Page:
Under Pressure: Cam Ward

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After an injury plagued 2013-14 season, Cam Ward has Anton Khudobin breathing down his neck for the starter’s job in Carolina.

Ward, 30, suffered a season-ending knee injury in March 2013, however, his problems continued into the 2013-14 season.

Ward missed 10 games to start November 2013 with a lower body injury then in December, the Saskatchewan native again suffered a lower body injury forcing him to miss more than a month of action.

Ward went 10-12-6 last season, his ninth with the ‘Canes, while posting an ugly 3.06 GAA and an .898 save percentage as Carolina missed the playoffs for the fifth consecutive year and seventh time in eight seasons.

Ward’s struggles along with the inconsistent play of others, led former general manager Jim Rutherford to call the ‘Canes “the most frustrating team to watch in a long time” during an interview in April.

In Ward’s absence last season, the Hurricanes were able to audition a pair of goaltenders — including Anton Khudobin.

Khudobin, 28, appeared in all 14 games for the ‘Canes in January going 10-4-0 with a 2.19 GAA and a .927 save percentage earning himself one of the month’s three stars.

“It’s hard to say what was more important, if Ward’s injury or my game,” Khuhobin said this week. “But probably my game, because even if Ward wouldn’t get injured and I wouldn’t play that way, they wouldn’t play me that often.”

Originally a seventh-round selection of the Minnesota Wild in 2004, Khudobin helped Carolina move into third place in the Metropolitan division.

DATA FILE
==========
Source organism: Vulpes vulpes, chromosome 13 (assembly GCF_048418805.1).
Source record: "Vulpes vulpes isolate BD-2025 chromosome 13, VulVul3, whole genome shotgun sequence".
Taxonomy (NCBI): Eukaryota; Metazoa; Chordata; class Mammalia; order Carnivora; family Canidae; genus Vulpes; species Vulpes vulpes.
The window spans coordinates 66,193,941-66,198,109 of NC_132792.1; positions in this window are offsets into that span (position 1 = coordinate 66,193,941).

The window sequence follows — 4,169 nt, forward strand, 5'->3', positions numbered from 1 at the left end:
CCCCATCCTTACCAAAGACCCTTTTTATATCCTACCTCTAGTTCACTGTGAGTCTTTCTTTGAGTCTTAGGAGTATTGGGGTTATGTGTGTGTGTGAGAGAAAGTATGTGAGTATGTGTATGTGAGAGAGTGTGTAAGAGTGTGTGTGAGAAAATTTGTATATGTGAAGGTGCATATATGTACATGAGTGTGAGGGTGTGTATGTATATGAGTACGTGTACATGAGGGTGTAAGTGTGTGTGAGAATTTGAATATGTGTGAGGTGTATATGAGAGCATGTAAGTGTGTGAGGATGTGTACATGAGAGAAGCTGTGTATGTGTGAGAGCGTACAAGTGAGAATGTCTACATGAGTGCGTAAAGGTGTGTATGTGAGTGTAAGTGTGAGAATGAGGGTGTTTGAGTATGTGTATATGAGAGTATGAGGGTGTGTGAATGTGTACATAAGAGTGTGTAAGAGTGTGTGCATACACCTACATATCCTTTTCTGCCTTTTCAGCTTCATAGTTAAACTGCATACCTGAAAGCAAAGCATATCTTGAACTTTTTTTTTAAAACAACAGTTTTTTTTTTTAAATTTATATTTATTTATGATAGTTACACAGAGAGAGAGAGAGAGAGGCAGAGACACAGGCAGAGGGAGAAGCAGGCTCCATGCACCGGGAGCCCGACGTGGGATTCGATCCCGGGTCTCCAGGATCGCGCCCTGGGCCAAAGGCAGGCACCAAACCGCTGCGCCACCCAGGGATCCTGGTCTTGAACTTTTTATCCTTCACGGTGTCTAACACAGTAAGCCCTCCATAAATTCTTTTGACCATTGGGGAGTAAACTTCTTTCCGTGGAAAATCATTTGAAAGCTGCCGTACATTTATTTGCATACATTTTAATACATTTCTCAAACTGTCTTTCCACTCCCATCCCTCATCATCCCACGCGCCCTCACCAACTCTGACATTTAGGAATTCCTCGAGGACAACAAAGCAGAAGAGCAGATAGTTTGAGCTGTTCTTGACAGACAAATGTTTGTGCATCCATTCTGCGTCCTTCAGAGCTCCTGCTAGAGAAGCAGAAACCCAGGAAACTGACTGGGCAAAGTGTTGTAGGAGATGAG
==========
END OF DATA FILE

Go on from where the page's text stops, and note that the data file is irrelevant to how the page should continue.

Khudobin signed a new two-year deal in Carolina in March.

The Kazakhstan native along with Justin Peters saw time in a Hurricanes uniform last season. However, Peters signed with the Washington Capitals.

Khudobin’s deal puts pressure on Ward, who has already had his name dragged through the rumor mill ahead of the March 2014 trade deadline.

Those rumors won’t go away regardless of how Ward plays this season.

He is due $6.7 million this season and then $6.8 million in 2015-16. With Khudobin locked up through 2015-16 as well at a considerably lower cap hit of $2.25 million, the writing is on the wall.

Here’s a look at the duo’s contract situation via CapGeek:

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According to rookie general manager, Ron Francis, the plan is to split duties between Khudobin and Ward in 2014-15. Francis has to hope Ward, who is due over $12 million, can regain his form, which helped him win the Stanley Cup and Conn Smythe trophy in 2006.

Trading Ward will be a tall task for Francis as a result of the aforementioned money remaining. However, you’d have to believe Ward is likely to return more via trade this season, with one year left, than as a pending unrestricted free-agent. Carolina would likely have to eat salary on any trade involving Ward.

With Drew MacIntyre next on the depth chart behind Khudobin and Ward, a budding goaltending prospect or proven veteran would need to be a part of the package for Ward to give Khudobin a reliable backup.

As for what’s behind MacIntyre, a career minor leaguer, with one career NHL start on his resume, the ‘Canes have 20-year-old Daniel Altshuller and 18-year-old Alex Nedeljkovic